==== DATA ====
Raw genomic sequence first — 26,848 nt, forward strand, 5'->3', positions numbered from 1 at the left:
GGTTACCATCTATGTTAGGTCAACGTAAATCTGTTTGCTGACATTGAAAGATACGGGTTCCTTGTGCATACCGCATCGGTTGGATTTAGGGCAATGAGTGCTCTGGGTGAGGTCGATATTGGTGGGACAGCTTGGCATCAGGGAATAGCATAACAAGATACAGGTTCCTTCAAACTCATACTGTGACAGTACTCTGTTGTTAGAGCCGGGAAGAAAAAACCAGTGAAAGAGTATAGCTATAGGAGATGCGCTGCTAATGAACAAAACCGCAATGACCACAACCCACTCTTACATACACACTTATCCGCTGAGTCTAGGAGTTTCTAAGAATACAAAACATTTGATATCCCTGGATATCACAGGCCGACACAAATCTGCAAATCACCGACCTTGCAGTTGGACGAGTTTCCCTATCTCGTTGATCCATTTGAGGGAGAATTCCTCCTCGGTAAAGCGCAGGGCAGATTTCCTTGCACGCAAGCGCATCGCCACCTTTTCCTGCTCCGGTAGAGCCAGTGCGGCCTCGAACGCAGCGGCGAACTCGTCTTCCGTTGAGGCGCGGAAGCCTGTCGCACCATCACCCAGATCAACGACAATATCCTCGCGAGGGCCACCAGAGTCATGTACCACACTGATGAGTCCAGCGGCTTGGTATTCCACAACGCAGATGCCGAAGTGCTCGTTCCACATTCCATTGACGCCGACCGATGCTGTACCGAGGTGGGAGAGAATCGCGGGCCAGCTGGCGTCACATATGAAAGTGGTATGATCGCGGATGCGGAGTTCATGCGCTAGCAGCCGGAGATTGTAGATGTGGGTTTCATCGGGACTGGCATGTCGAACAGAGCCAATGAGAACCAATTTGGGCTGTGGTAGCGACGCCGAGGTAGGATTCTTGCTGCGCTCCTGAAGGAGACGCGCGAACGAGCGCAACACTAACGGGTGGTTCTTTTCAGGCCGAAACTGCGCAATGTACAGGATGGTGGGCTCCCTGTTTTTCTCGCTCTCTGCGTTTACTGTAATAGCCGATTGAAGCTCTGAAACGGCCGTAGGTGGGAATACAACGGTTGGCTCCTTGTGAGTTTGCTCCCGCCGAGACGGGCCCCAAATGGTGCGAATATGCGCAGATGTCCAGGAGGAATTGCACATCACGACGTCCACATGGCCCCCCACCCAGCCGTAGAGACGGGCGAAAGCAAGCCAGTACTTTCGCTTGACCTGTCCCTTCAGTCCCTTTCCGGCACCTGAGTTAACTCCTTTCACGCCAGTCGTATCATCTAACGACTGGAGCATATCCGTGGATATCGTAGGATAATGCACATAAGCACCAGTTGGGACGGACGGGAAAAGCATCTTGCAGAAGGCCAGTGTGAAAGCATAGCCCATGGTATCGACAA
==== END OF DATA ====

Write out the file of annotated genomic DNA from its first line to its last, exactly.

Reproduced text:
Raw genomic sequence first — 26,848 nt, forward strand, 5'->3', positions numbered from 1 at the left:
GGTTACCATCTATGTTAGGTCAACGTAAATCTGTTTGCTGACATTGAAAGATACGGGTTCCTTGTGCATACCGCATCGGTTGGATTTAGGGCAATGAGTGCTCTGGGTGAGGTCGATATTGGTGGGACAGCTTGGCATCAGGGAATAGCATAACAAGATACAGGTTCCTTCAAACTCATACTGTGACAGTACTCTGTTGTTAGAGCCGGGAAGAAAAAACCAGTGAAAGAGTATAGCTATAGGAGATGCGCTGCTAATGAACAAAACCGCAATGACCACAACCCACTCTTACATACACACTTATCCGCTGAGTCTAGGAGTTTCTAAGAATACAAAACATTTGATATCCCTGGATATCACAGGCCGACACAAATCTGCAAATCACCGACCTTGCAGTTGGACGAGTTTCCCTATCTCGTTGATCCATTTGAGGGAGAATTCCTCCTCGGTAAAGCGCAGGGCAGATTTCCTTGCACGCAAGCGCATCGCCACCTTTTCCTGCTCCGGTAGAGCCAGTGCGGCCTCGAACGCAGCGGCGAACTCGTCTTCCGTTGAGGCGCGGAAGCCTGTCGCACCATCACCCAGATCAACGACAATATCCTCGCGAGGGCCACCAGAGTCATGTACCACACTGATGAGTCCAGCGGCTTGGTATTCCACAACGCAGATGCCGAAGTGCTCGTTCCACATTCCATTGACGCCGACCGATGCTGTACCGAGGTGGGAGAGAATCGCGGGCCAGCTGGCGTCACATATGAAAGTGGTATGATCGCGGATGCGGAGTTCATGCGCTAGCAGCCGGAGATTGTAGATGTGGGTTTCATCGGGACTGGCATGTCGAACAGAGCCAATGAGAACCAATTTGGGCTGTGGTAGCGACGCCGAGGTAGGATTCTTGCTGCGCTCCTGAAGGAGACGCGCGAACGAGCGCAACACTAACGGGTGGTTCTTTTCAGGCCGAAACTGCGCAATGTACAGGATGGTGGGCTCCCTGTTTTTCTCGCTCTCTGCGTTTACTGTAATAGCCGATTGAAGCTCTGAAACGGCCGTAGGTGGGAATACAACGGTTGGCTCCTTGTGAGTTTGCTCCCGCCGAGACGGGCCCCAAATGGTGCGAATATGCGCAGATGTCCAGGAGGAATTGCACATCACGACGTCCACATGGCCCCCCACCCAGCCGTAGAGACGGGCGAAAGCAAGCCAGTACTTTCGCTTGACCTGTCCCTTCAGTCCCTTTCCGGCACCTGAGTTAACTCCTTTCACGCCAGTCGTATCATCTAACGACTGGAGCATATCCGTGGATATCGTAGGATAATGCACATAAGCACCAGTTGGGACGGACGGGAAAAGCATCTTGCAGAAGGCCAGTGTGAAAGCATAGCCCATGGTATCGACAA